Tuesday, December 13, 2011

Aid in Dying in Massachusetts

It's no surprise that the Massachusetts Medical Society has affirmed it's stance on opposition to aid in dying. The Dignity 2012 campaign which has put aid in dying on the ballot next year is receiving a lot of attention and I expect the MMS was under pressure to reassert their position. The Boston Globe article is interesting for one point, however: the announcement was made without MMS polling it's members. In other words, the decision was made by leadership. I suspect that, like most medical societies in the US, leaders feel that coming out in support of aid in dying is still too nuanced a position and one that continues to undermine faith in doctors if publicly stated. Yet, the double effect, a practice that allows a doctor to give a patient a lethal dose of medicine so long as the intent is to keep the patient comfortable, even if it kills them, is still upheld across the country. Between aid in dying and the double effect, one has to ask, where is the bright line? At public perception, apparently.

The National Catholic Register also weighs in this week on Dignity 2012, outlining for readers what the Catholic Church is doing in that state to combat legalization (and neglecting to count Montana as one of the states where it is legal). Most of the article's quotes from Catholic leadership echo last June's announcement by the Catholic Church of a new campaign to fight aid in dying. A clip from the article:

In Masses geared to area legal and medical professionals, Cardinal Seán O’Malley has taken the opportunity to speak out forcefully against the initiative.

“We hope that the citizens of the commonwealth will not be seduced by the language, ‘dignity, mercy, compassion,’ which are used to disguise the sheer brutality of helping someone to kill themselves,” said the archbishop of Boston at the Red Mass on Sept. 18.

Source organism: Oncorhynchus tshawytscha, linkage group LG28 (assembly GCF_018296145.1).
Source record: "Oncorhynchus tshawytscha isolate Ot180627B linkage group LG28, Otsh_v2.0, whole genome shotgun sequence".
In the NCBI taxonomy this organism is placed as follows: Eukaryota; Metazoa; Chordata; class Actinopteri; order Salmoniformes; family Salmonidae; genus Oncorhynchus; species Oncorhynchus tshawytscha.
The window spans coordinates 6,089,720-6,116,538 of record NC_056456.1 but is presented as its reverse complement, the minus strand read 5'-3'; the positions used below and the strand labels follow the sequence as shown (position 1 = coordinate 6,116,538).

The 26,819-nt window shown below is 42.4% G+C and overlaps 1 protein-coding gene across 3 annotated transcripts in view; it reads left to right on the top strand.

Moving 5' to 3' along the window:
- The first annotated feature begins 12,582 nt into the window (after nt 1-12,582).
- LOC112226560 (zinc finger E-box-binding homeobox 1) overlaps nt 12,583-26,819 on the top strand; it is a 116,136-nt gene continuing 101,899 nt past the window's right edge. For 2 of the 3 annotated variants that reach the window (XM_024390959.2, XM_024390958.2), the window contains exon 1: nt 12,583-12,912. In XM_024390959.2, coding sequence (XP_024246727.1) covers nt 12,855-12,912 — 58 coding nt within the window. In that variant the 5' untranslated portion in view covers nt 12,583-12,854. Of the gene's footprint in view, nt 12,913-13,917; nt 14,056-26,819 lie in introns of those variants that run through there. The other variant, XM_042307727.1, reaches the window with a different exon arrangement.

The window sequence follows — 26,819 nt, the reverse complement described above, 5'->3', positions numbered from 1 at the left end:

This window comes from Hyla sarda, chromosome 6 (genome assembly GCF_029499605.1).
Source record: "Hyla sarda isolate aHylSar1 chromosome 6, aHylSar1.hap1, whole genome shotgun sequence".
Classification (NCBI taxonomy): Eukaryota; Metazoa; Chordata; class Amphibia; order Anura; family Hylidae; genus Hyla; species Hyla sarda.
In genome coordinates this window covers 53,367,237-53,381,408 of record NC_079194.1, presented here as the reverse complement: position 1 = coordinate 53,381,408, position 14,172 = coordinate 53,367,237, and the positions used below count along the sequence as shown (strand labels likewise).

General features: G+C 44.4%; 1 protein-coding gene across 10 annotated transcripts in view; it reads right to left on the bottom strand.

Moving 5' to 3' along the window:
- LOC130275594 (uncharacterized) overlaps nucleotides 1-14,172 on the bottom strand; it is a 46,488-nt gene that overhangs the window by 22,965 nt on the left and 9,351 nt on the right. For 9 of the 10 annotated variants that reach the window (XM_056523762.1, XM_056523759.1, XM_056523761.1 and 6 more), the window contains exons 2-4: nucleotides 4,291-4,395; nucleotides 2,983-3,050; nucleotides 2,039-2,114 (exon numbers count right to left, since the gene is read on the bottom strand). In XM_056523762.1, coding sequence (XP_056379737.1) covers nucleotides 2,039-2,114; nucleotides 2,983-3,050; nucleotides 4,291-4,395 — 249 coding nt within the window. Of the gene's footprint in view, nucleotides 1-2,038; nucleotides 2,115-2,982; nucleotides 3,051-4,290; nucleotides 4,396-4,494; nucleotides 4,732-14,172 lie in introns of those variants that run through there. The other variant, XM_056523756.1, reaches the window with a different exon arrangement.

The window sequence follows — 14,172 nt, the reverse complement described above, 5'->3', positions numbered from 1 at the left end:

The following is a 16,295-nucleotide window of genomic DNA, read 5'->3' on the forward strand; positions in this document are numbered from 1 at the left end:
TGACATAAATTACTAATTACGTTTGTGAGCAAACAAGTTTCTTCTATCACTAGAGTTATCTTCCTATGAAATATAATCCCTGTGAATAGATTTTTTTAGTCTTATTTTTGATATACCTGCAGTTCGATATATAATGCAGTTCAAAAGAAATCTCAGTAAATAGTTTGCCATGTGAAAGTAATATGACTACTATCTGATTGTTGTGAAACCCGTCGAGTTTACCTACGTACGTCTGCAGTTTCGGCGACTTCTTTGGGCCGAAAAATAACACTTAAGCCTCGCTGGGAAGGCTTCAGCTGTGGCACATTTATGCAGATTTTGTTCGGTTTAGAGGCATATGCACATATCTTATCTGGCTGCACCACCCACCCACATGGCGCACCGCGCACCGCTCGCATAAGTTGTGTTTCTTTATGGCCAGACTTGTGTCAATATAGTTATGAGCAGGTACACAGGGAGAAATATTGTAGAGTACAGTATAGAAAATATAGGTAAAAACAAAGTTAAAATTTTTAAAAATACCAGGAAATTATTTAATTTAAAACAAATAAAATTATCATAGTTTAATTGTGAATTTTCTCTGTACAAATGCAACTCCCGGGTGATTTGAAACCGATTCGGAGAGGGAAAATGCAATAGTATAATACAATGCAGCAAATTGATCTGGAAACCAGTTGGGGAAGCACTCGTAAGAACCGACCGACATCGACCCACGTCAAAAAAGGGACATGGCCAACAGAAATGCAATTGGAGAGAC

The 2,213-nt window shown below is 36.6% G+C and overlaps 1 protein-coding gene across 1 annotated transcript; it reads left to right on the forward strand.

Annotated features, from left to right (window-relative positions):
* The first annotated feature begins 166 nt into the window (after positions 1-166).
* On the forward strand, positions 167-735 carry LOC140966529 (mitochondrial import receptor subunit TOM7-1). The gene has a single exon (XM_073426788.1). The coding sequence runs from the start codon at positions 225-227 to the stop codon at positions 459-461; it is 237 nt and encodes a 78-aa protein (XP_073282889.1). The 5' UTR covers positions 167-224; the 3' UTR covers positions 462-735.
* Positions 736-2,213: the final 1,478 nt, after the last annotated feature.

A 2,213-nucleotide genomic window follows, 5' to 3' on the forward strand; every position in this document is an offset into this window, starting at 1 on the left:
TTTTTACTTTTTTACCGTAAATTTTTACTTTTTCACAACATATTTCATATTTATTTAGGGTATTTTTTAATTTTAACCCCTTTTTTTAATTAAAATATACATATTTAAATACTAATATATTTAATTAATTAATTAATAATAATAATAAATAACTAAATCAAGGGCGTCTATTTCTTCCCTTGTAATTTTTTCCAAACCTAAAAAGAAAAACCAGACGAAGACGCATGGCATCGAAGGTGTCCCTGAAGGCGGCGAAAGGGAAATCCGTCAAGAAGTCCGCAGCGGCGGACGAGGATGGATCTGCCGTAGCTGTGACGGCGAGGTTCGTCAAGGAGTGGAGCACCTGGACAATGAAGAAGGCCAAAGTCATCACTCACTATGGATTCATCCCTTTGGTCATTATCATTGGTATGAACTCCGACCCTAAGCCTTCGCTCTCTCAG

Stephen Crawford, communications director for Dignity 2012, the supporting group of the initiative, thinks the “people of Massachusetts are ready for the discussion on this issue.”

Janet Benestad, chairwoman of a Boston archdiocesan steering committee on physician-assisted suicide, said that a group of about 12 people, some with connections to Harvard Medical School and the New England Journal of Medicine, were able to get an initiative petition certified by the Massachusetts attorney general on Sept. 7.

Supporters of the petition then had to gather 68,911 signatures for it to be considered by the state Legislature. Brian McNiff, a spokesman for the Secretary of the Commonwealth of Massachusetts, said as the Register went to press Dec. 8 that the group had filed over 80,000 signatures but that his office still had to count and verify them.

Peter McNulty of the Massachusetts Catholic Conference said that “the bishops are very much concerned with this issue,” and a steering committee has been formed to recommend a course of action. The conference is the public-policy arm of the state’s bishops and represents the four dioceses in the commonwealth.

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